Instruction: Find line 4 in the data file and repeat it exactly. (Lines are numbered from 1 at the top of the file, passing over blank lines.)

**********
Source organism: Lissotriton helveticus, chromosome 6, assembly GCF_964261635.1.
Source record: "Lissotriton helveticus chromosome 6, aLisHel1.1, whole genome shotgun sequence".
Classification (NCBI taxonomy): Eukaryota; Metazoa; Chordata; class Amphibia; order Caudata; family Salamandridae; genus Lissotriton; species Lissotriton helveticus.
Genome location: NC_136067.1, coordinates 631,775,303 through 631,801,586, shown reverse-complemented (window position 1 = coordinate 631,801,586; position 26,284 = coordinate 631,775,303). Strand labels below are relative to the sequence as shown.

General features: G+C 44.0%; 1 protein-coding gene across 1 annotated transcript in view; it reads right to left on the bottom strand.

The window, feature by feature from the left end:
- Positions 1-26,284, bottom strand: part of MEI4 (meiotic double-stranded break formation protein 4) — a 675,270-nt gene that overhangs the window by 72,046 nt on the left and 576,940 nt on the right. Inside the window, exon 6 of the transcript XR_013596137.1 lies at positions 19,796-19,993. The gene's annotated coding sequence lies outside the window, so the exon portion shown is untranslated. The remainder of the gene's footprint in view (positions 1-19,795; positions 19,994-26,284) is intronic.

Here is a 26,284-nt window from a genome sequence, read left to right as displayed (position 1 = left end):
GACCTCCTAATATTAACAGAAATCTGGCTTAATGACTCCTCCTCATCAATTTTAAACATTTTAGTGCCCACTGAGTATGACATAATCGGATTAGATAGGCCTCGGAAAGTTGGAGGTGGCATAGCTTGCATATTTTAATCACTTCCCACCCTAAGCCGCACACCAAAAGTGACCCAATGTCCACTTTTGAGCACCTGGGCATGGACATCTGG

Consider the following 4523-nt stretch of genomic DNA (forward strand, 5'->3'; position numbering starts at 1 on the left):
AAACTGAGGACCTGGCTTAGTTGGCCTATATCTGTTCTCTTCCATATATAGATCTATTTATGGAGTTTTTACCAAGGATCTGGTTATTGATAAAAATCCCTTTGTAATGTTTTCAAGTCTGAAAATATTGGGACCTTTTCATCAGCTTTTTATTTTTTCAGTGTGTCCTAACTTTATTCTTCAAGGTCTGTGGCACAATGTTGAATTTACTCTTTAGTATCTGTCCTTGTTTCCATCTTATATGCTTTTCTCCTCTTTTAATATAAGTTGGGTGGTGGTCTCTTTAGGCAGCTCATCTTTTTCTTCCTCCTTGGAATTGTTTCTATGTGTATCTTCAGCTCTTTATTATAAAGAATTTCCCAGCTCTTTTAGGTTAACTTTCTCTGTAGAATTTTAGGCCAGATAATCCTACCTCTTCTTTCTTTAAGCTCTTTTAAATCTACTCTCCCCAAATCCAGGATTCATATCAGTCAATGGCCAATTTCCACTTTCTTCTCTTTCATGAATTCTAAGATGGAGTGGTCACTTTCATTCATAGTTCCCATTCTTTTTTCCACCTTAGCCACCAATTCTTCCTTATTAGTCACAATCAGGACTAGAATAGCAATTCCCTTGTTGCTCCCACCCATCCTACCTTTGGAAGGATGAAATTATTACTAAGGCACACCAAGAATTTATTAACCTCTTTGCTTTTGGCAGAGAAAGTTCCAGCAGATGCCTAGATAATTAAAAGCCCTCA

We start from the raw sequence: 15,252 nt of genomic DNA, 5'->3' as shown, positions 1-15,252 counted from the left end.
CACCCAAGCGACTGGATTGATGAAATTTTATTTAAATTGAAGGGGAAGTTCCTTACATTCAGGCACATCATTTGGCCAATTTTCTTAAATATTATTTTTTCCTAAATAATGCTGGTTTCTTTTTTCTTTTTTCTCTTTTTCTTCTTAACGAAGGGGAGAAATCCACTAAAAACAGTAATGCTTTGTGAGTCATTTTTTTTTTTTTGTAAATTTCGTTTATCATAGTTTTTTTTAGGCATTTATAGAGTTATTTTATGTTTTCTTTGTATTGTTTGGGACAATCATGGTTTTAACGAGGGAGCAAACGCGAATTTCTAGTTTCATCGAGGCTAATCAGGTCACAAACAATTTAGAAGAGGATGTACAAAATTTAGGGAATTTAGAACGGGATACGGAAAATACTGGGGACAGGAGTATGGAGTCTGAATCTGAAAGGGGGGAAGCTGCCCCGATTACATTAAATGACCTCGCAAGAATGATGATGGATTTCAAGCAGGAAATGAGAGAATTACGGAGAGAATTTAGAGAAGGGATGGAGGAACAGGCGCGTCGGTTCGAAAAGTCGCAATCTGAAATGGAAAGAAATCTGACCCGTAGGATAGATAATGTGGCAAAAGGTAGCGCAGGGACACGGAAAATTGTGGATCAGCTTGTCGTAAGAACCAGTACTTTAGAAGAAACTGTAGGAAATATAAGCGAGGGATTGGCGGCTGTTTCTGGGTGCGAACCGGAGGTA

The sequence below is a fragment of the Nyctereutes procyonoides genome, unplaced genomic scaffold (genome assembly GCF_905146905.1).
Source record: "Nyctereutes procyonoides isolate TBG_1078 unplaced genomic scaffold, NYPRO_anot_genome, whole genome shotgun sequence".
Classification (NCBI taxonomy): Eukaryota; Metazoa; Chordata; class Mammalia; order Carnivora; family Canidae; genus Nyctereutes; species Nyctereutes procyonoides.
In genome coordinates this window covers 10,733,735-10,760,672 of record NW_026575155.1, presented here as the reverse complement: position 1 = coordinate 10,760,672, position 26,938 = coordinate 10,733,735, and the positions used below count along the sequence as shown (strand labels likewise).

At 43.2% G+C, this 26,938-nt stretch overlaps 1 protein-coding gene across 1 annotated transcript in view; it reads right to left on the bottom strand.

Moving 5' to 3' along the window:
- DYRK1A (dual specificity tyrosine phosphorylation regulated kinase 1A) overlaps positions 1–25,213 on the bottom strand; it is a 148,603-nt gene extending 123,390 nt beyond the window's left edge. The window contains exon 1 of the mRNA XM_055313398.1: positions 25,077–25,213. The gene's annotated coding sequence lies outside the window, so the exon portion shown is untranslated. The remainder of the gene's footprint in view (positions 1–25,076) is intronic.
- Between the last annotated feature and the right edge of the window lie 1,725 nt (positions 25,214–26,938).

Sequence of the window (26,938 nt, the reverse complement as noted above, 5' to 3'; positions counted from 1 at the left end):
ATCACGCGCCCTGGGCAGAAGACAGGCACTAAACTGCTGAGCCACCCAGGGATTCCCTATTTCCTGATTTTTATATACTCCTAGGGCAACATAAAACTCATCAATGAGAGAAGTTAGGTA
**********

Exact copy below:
Genome location: NC_136067.1, coordinates 631,775,303 through 631,801,586, shown reverse-complemented (window position 1 = coordinate 631,801,586; position 26,284 = coordinate 631,775,303). Strand labels below are relative to the sequence as shown.